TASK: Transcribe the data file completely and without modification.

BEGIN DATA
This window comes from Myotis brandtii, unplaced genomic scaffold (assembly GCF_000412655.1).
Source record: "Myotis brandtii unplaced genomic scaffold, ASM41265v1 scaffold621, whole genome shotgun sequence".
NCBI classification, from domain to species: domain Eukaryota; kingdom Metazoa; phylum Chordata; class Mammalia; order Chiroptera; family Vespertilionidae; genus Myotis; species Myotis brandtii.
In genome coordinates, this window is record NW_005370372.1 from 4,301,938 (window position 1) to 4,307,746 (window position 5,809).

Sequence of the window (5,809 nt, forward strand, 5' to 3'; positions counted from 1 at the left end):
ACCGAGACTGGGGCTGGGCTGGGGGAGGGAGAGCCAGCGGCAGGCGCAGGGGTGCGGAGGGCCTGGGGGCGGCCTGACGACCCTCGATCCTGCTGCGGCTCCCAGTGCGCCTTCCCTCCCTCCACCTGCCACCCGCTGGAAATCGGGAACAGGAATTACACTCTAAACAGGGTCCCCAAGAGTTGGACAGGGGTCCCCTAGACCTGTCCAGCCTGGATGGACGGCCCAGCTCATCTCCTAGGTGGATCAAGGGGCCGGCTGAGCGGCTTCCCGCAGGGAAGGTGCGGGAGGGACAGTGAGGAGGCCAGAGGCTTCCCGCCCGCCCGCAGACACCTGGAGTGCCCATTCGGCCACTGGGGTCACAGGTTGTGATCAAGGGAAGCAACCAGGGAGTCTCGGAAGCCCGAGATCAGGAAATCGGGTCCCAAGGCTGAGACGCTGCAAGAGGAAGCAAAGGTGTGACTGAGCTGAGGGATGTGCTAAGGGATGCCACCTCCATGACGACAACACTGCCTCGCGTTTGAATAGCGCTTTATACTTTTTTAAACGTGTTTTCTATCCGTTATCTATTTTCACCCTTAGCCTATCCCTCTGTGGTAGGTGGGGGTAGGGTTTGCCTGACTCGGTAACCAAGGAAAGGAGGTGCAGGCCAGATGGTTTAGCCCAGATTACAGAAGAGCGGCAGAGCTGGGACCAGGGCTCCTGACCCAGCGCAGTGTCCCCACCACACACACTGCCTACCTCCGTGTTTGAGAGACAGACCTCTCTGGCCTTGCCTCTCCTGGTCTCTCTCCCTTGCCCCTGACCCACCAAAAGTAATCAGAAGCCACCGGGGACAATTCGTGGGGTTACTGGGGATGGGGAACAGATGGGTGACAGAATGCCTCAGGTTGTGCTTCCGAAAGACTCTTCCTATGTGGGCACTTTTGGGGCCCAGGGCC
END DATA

This window comes from Myotis brandtii, unplaced genomic scaffold (assembly GCF_000412655.1).
Source record: "Myotis brandtii unplaced genomic scaffold, ASM41265v1 scaffold621, whole genome shotgun sequence".
NCBI classification, from domain to species: domain Eukaryota; kingdom Metazoa; phylum Chordata; class Mammalia; order Chiroptera; family Vespertilionidae; genus Myotis; species Myotis brandtii.
In genome coordinates, this window is record NW_005370372.1 from 4,301,938 (window position 1) to 4,307,746 (window position 5,809).

Sequence of the window (5,809 nt, forward strand, 5' to 3'; positions counted from 1 at the left end):
ACCGAGACTGGGGCTGGGCTGGGGGAGGGAGAGCCAGCGGCAGGCGCAGGGGTGCGGAGGGCCTGGGGGCGGCCTGACGACCCTCGATCCTGCTGCGGCTCCCAGTGCGCCTTCCCTCCCTCCACCTGCCACCCGCTGGAAATCGGGAACAGGAATTACACTCTAAACAGGGTCCCCAAGAGTTGGACAGGGGTCCCCTAGACCTGTCCAGCCTGGATGGACGGCCCAGCTCATCTCCTAGGTGGATCAAGGGGCCGGCTGAGCGGCTTCCCGCAGGGAAGGTGCGGGAGGGACAGTGAGGAGGCCAGAGGCTTCCCGCCCGCCCGCAGACACCTGGAGTGCCCATTCGGCCACTGGGGTCACAGGTTGTGATCAAGGGAAGCAACCAGGGAGTCTCGGAAGCCCGAGATCAGGAAATCGGGTCCCAAGGCTGAGACGCTGCAAGAGGAAGCAAAGGTGTGACTGAGCTGAGGGATGTGCTAAGGGATGCCACCTCCATGACGACAACACTGCCTCGCGTTTGAATAGCGCTTTATACTTTTTTAAACGTGTTTTCTATCCGTTATCTATTTTCACCCTTAGCCTATCCCTCTGTGGTAGGTGGGGGTAGGGTTTGCCTGACTCGGTAACCAAGGAAAGGAGGTGCAGGCCAGATGGTTTAGCCCAGATTACAGAAGAGCGGCAGAGCTGGGACCAGGGCTCCTGACCCAGCGCAGTGTCCCCACCACACACACTGCCTACCTCCGTGTTTGAGAGACAGACCTCTCTGGCCTTGCCTCTCCTGGTCTCTCTCCCTTGCCCCTGACCCACCAAAAGTAATCAGAAGCCACCGGGGACAATTCGTGGGGTTACTGGGGATGGGGAACAGATGGGTGACAGAATGCCTCAGGTTGTGCTTCCGAAAGACTCTTCCTATGTGGGCACTTTTGGGGCCCAGGGCC